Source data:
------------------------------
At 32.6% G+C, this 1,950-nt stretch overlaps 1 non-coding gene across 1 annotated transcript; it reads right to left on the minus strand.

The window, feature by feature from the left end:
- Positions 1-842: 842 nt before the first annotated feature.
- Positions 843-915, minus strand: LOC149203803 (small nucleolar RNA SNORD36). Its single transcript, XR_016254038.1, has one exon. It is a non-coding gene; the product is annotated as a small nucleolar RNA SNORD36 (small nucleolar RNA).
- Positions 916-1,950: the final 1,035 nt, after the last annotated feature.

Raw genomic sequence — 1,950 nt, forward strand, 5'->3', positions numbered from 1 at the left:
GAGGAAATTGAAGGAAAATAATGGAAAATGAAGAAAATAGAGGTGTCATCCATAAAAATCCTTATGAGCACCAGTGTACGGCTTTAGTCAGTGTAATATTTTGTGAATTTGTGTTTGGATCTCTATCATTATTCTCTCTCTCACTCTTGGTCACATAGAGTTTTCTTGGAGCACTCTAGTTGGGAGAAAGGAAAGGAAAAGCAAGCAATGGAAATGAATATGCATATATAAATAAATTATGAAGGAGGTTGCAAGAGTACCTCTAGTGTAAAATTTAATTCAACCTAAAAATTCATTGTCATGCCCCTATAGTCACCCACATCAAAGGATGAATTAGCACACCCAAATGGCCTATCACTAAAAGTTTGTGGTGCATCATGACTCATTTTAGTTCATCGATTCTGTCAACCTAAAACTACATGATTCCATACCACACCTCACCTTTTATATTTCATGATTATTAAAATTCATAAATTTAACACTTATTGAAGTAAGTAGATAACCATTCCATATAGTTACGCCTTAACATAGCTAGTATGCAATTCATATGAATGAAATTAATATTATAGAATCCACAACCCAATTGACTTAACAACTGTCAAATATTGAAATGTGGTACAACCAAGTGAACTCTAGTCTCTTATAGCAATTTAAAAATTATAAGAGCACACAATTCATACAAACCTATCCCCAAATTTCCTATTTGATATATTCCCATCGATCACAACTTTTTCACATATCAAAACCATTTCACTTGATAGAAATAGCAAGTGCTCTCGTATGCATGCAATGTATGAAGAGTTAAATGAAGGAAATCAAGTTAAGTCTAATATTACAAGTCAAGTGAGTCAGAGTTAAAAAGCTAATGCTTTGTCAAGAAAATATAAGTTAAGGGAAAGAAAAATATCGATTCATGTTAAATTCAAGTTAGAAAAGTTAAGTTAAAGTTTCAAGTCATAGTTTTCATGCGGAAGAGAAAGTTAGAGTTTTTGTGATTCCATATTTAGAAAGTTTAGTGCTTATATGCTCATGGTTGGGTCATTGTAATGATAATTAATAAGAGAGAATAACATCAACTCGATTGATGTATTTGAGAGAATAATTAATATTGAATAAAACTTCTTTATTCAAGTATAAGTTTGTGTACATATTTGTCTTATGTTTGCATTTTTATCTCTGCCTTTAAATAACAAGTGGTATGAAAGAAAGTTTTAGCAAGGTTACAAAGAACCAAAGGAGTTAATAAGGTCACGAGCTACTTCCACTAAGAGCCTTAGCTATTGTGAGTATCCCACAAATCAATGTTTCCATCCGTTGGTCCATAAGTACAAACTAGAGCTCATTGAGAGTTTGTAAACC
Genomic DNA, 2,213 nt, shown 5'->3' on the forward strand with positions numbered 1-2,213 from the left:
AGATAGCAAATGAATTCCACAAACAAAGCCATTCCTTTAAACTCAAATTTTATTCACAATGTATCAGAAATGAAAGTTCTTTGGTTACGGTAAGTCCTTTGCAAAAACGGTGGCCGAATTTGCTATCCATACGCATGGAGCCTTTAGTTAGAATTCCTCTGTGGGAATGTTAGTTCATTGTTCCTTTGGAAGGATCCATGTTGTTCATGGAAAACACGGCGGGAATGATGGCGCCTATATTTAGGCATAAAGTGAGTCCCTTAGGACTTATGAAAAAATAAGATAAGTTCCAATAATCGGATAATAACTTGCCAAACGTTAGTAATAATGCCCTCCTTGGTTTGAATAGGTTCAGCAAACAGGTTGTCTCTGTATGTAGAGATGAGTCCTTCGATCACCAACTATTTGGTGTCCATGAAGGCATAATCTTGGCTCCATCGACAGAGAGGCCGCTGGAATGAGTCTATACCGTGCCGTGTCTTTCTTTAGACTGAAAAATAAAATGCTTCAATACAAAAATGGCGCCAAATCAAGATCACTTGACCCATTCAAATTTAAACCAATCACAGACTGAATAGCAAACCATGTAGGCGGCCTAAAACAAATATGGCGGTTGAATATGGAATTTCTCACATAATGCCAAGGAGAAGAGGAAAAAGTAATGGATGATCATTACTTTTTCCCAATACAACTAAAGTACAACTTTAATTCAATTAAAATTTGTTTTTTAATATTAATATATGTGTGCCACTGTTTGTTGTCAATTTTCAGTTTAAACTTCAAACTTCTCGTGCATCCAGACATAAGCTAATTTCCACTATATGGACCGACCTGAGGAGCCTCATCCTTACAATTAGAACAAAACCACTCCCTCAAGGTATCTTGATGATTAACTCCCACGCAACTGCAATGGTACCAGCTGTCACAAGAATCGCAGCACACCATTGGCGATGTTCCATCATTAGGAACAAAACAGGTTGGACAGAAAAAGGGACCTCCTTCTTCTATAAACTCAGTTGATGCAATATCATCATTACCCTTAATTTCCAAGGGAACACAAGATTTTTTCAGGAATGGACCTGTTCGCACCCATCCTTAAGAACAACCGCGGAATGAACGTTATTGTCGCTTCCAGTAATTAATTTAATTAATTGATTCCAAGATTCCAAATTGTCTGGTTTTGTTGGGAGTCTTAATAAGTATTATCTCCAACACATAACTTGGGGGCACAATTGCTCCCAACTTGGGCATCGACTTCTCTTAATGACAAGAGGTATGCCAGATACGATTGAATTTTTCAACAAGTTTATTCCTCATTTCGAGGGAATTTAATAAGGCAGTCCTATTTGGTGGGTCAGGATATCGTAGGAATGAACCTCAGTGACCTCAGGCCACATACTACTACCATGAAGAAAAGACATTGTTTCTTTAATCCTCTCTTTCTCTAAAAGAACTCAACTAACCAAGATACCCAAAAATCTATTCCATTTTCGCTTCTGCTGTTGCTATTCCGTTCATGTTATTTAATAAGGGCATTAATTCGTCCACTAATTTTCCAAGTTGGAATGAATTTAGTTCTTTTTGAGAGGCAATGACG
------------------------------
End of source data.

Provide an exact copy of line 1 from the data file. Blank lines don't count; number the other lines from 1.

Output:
At 32.6% G+C, this 1,950-nt stretch overlaps 1 non-coding gene across 1 annotated transcript; it reads right to left on the minus strand.